E. R. Temple-Murray, D. P. D. Nielsen, A. J. Stilwell, C. Vega, C. Hill

King's College Hospital, London, UK

Introductions and Aims

Regional anaesthetic techniques reduce systemic opioid requirements and subsequently associated adverse effects. Our hospital regularly carries out complex major surgery for paediatric patients, including Kasai procedures for biliary atresia1 and congenital pulmonary airway malformation excisions. Traditionally these patients would receive opioid analgesia, including a nurse-controlled analgesic pump (NCA). Numerous adult studies, including a Cochrane review2, demonstrate paravertebral blocks to be equivalent or superior to intravenous opioids in managing post-operative pain3. We aimed to determine the effectiveness and side effect profile of regional anaesthetic blocks in paediatric patients undergoing major surgery.


This was a retrospective observational study reviewing the post-operative course of children undergoing major surgeries. Two cohorts were compared; standard analgesic methods of systemic opioids, caudal or epidural anaesthesia versus patients receiving regional techniques such as paravertebral block/catheter. The primary outcome was total opioid consumption. Secondary outcomes were length of stay and incidence of post-operative nausea and vomiting (PONV), pruritus, sedation, urinary retention and ileus.

Whether patients received a regional anaesthetic technique was dependent upon the responsible consultant anaesthetist. Data was retrospectively collected from electronic patient records. Data collected included post-operative pain assessments, daily peak pain score, NCA demands and rescue analgesia administered.


An initial pilot study was conducted reviewing paediatric patients undergoing Kasai procedure for biliary atresia between October 2023 and February 2024. 7 patients were identified. 4(57%) patients received a paravertebral nerve block. 1(14%) patient received systemic opioids alone, 1(14%) was supplemented by spinal anaesthesia and 2(28%) patients had wound catheters, with all 3(43%) analysed in the standard care group. There were lower pain scores in the paravertebral group on days 1 and 2 post-operatively compared to the standard care group (median pain score of 0 vs 4 in the standard care group). NCA demands were similar. The pilot study numbers were small and not powered to be significant, but these results have driven the next phase of the study reviewing increased patient numbers and types of surgeries in each arm.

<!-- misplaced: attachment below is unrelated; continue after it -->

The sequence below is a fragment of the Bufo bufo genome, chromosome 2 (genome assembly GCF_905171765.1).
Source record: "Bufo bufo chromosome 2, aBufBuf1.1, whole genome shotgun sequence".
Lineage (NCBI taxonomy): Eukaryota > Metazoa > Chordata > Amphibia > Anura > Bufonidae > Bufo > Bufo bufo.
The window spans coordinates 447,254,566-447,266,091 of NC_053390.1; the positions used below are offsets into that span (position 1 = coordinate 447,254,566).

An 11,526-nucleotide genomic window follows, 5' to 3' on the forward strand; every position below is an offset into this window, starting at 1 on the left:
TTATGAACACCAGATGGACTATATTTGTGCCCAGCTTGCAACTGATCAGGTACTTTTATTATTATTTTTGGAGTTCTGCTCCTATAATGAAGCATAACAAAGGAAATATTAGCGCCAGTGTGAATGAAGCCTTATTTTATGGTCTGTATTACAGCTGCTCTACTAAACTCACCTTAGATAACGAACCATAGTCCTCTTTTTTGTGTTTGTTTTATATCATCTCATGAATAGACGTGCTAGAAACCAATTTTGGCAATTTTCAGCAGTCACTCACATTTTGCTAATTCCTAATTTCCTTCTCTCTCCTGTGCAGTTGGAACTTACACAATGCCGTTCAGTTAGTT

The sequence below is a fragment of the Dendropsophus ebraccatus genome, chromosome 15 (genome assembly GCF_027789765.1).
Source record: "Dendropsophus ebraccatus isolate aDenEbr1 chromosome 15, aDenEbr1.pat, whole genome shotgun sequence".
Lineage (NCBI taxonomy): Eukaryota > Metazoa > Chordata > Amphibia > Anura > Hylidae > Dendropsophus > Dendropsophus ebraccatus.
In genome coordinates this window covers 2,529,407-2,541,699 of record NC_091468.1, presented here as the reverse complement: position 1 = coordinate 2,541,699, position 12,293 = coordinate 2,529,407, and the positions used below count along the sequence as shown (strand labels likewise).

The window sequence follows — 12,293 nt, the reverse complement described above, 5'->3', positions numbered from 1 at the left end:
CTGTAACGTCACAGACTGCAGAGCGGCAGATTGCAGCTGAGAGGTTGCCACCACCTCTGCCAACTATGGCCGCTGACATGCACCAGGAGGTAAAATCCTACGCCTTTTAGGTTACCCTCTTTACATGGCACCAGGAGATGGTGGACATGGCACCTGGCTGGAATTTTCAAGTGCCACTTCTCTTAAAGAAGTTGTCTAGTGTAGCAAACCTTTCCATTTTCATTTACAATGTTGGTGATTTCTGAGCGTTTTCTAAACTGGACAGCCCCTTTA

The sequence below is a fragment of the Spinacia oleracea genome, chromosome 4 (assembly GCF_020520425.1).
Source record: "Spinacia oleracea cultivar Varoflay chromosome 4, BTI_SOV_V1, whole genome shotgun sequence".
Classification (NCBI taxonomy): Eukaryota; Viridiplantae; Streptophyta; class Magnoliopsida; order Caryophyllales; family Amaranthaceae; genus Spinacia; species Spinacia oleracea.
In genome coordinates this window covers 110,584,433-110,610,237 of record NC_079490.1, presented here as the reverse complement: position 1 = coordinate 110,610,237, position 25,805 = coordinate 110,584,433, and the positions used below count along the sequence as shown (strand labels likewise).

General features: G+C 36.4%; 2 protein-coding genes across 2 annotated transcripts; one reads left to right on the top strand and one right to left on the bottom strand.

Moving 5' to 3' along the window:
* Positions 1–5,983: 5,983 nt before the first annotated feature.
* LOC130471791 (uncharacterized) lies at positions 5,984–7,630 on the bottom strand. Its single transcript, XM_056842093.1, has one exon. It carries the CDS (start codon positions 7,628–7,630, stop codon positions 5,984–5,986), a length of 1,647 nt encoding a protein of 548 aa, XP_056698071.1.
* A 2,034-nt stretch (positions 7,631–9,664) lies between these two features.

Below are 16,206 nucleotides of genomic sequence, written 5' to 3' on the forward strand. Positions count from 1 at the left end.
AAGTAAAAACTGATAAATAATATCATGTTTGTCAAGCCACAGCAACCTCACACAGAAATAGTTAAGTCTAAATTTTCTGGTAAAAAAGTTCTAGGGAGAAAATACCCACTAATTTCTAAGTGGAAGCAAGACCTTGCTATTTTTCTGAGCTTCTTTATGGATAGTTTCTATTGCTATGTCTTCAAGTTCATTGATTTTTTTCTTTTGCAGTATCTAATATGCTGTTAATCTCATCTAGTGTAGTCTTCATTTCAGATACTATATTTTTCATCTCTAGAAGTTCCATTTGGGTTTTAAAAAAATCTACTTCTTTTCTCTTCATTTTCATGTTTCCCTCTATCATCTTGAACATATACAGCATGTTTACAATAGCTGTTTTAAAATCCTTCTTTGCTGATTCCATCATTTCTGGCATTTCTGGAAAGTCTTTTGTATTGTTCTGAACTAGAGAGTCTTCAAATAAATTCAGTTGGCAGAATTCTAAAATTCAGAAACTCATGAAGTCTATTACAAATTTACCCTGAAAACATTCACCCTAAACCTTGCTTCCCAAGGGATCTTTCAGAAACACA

Discussion and conclusion

Peripheral nerve blocks as analgesic adjuncts and anaesthetic sparing techniques are underused in the paediatric population. This is despite demonstrable superiority to central neuraxial techniques and a reassuring safety profile3.

The results of our pilot study demonstrate positive benefits to performing peripheral nerve blocks for paediatric patients undergoing major surgery. These results enabled us to proceed with phase 2 of the study comparing 50 patients from cases over a four-month period. The greater number of patients in phase 2 will enhance reliability in comparison of the primary and secondary outcomes between the two groups. We hope that these results will promote the use of peripheral nerve Plan A and B blocks3 in paediatric patients through demonstrating improved analgesic provision.


1                Matcovici M, Stoica I, Smith K, Davenport M. What Makes A “Successful” Kasai Portoenterostomy “Unsuccessful”? Journal of Pediatric Gastroenterology and Nutrition. 2023 Jan;76(1):66.

2                Yeung JH, Gates S, Naidu BV, Wilson MJ, Smith FG. Paravertebral block versus thoracic epidural for patients undergoing thoracotomy. Cochrane Database of Systematic Reviews [Internet]. John Wiley & Sons, Ltd; 2016 [cited 2024 Feb 7];(2). Available from: https://www.cochranelibrary.com/cdsr/doi/10.1002/14651858.CD009121.pub2/information

3                New blocks on the kids: core basic nerve blocks in paediatric anaesthesia - Pearson - 2023 - Anaesthesia - Wiley Online Library [Internet]. [cited 2024 Feb 7]. Available from: https://associationofanaesthetists-publications.onlinelibrary.wiley.com/doi/abs/10.1111/anae.15876

4                Arroyo AG del, Sanchez J, Patel S, Phillips S, Reyes A, Cubillos C, et al. Role of leucocyte caspase-1 activity in epidural-related maternal fever: a single-centre, observational, mechanistic cohort study. British Journal of Anaesthesia. Elsevier; 2019 Jan 1;122(1):92–102.

Scroll to top